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OTHER/NOT SURE
Select this option if you need multiple types or assistance in determining the best type for your project.

SKYLIGHTS
Allow natural light into top floor rooms such as attics that may not have walls for windows.

AWNING WINDOWS
Like casement windows, they crank out, but the sash opens upward instead of sideways.

STORM WINDOWS Protect older windows against energy inefficiency and are an economical option.

SLIDER/GLIDER
These windows feature a sliding track allowing the sashes to move left and right.

SINGLE HUNG WINDOWS Only the bottom sash opens. The top half of the window is stationary.

DOUBLE HUNG
Both sashes move up and down. Generally both sashes will pop in for easy cleaning.

BAY/BOW WINDOWS Generally protrude out from the exterior wall of a home, creating a wide view and wide window sill inside.

CASEMENT WINDOWS These windows crank out and allow maximum air flow in and out of a home.

BASEMENT EGRESS These maximize light in a basement and are also used for safety.

Some brands our contractors use

Replacement Windows and Siding

Replacement windows and siding are two of the most popular exterior home remodeling projects consumers tend to take on in their homes. The combination of the two creates an entirely new look on the home's vertical spaces outside. Homeowners who are getting replacement windows and are concerned about their siding need not worry as long as the window job is being handled by trained professionals. The biggest risk is in the new window installation not being properly flashed in behind the siding to allow for proper water flow up and over the front edge of the window units. But this is not an issue when seasoned pros handle the job.

Installing Replacement Windows in Siding

One of the things we need to know ahead of time is that certain areas of our vinyl siding will need to be removed to allow for the removal of the old window frames and the installation of the new, as this will affect replacement windows prices. This also allows window installers to apply flashing materials and window tape to the top and edges of the unit to make sure it is weather tight and that no water ever gets in the outside wall of the home. After the replacement windows are installed the siding is put back into place, sometimes with minor adjustments to account for slight variations in size, thickness or location left to right or top to bottom of the new windows. Putting everything back into place is the easy part. The most important task on the outside of the home is the weather proofing of each window. When this is done well the home is much more resistant to hard rains and the replacement windows can be expected to last much longer because they will never be compromised by even a trickle of water. So, homeowners who see their window guys removing vinyl siding do not need to be alarmed. It is all part of the job.

Replacement Windows and Siding Jobs

Another closely related thought that sometimes comes up among homeowners who have just gotten replacement window work done relates to those of us who are thinking about getting other remodeling products done on the home's exterior. After the installers made sure the replacement windows and siding were getting along like they were supposed to and that everything overlapped in the proper order to prevent leaks, siders may come in and remove vinyl panels and even window tape and flashing. Some siders prefer to start fresh, bringing their own window tape to the job and flashing everything as they go. There is a very good reason for this.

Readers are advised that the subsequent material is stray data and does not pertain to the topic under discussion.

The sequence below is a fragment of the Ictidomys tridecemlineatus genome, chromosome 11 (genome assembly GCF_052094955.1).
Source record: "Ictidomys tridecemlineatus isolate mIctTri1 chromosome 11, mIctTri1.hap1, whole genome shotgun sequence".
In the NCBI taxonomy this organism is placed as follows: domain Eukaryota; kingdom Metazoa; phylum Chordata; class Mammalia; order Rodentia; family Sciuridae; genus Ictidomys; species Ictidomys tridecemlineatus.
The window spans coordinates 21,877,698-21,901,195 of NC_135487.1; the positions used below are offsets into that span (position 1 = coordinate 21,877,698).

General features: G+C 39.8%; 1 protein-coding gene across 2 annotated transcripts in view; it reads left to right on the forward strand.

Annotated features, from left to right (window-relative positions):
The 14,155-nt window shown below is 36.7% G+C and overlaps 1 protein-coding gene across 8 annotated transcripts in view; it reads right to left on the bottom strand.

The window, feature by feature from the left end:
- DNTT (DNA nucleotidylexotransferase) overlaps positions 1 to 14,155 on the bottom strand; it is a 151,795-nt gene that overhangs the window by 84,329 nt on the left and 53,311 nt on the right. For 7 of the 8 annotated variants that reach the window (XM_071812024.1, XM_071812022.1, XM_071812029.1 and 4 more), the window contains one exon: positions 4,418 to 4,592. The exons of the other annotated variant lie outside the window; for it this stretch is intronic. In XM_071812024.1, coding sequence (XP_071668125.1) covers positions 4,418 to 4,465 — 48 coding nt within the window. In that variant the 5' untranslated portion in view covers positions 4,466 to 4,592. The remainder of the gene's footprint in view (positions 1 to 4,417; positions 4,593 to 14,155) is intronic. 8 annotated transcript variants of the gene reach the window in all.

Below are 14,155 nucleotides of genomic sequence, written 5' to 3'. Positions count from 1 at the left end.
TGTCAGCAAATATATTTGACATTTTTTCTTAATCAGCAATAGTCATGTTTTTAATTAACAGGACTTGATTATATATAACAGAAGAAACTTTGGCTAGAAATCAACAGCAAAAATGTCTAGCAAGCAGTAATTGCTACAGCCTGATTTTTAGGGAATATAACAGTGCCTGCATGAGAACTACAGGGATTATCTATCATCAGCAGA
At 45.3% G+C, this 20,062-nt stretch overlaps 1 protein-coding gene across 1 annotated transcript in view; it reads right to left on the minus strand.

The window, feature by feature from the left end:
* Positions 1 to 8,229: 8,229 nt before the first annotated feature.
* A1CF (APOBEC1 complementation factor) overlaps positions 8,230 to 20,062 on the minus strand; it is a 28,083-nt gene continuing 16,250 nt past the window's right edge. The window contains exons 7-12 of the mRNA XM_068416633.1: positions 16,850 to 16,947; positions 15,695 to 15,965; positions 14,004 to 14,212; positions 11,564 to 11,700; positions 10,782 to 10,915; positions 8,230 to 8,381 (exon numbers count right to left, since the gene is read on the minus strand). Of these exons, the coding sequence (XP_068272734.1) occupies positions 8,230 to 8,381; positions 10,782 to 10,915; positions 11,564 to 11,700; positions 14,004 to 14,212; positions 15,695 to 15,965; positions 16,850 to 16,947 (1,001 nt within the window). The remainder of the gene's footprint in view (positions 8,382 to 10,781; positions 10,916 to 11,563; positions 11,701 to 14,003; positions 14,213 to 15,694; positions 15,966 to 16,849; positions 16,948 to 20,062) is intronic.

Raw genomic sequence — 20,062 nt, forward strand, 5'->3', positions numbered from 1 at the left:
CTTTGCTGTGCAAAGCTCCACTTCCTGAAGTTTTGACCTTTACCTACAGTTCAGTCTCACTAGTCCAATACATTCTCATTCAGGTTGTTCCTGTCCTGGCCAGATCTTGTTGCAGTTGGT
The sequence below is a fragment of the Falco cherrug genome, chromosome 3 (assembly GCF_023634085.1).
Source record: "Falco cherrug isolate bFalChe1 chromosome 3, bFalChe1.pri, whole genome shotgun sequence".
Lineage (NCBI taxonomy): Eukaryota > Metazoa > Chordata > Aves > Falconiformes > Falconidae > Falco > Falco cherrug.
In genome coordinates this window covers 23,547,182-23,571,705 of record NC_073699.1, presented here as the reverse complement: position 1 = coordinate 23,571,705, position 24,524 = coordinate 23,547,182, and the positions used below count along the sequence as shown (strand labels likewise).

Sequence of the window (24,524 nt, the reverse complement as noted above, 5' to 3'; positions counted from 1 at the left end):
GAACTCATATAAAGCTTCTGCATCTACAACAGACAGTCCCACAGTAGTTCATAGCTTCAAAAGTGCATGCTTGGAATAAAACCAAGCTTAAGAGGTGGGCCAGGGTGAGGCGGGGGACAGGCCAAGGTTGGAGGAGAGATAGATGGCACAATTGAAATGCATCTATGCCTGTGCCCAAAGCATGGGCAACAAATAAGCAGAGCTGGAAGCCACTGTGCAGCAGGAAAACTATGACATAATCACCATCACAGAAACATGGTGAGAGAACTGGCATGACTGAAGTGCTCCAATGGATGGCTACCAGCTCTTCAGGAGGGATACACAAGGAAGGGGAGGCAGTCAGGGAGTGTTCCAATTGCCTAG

As a general rule the last construction worker who worked in a particular area usually gets blamed in something goes wrong. And siders who had nothing to do with the previous remodeling work want to make sure the replacement windows and siding they add to the home coexist and keep water out. Hence the application of new window tape, and possibly new felt paper all the way around as well.

The same principle applies here as it did in the other scenario. When replacement windows and siding are in contact with one another, as they will inevitably be in a home that is sided, the key is that their interaction is planned right so that the window fully functions but is also fully weather tight. Any place where vinyl panels have to be suddenly cut off is a potential spot for a leak, and a hole in the wall filled in by a piece of glass is an especially strong candidate. Fortunately in most cases siders are just as knowledgeable as window installers about the right way to water proof the entire area to prevent any water ever getting in, even in a heavy direct rain.

Replacement Windows and Siding Together

Of course, rather than do the one and wait a few years to do the other, the ideal way to do replacement windows and siding is to replace them all at once. This way the entire face of the wall is clear when the window units are installed so that the installers can do perfect jobs water proofing from all sides, and the siders can come in and install metal flashing across the top before they even J channel around the unit.

Replacement windows and siding are two of the most popular exterior home improvement projects, and they are both extremely critical for keeping the outside weather outside. Replacement windows must be done well or vinyl panels can be affected, and likewise siders need to properly work around window units to avoid causing leaks. It's the work of skilled trades people to get this stuff done, but replacement windows and siding can coexist and get along together if their installers do their jobs right.

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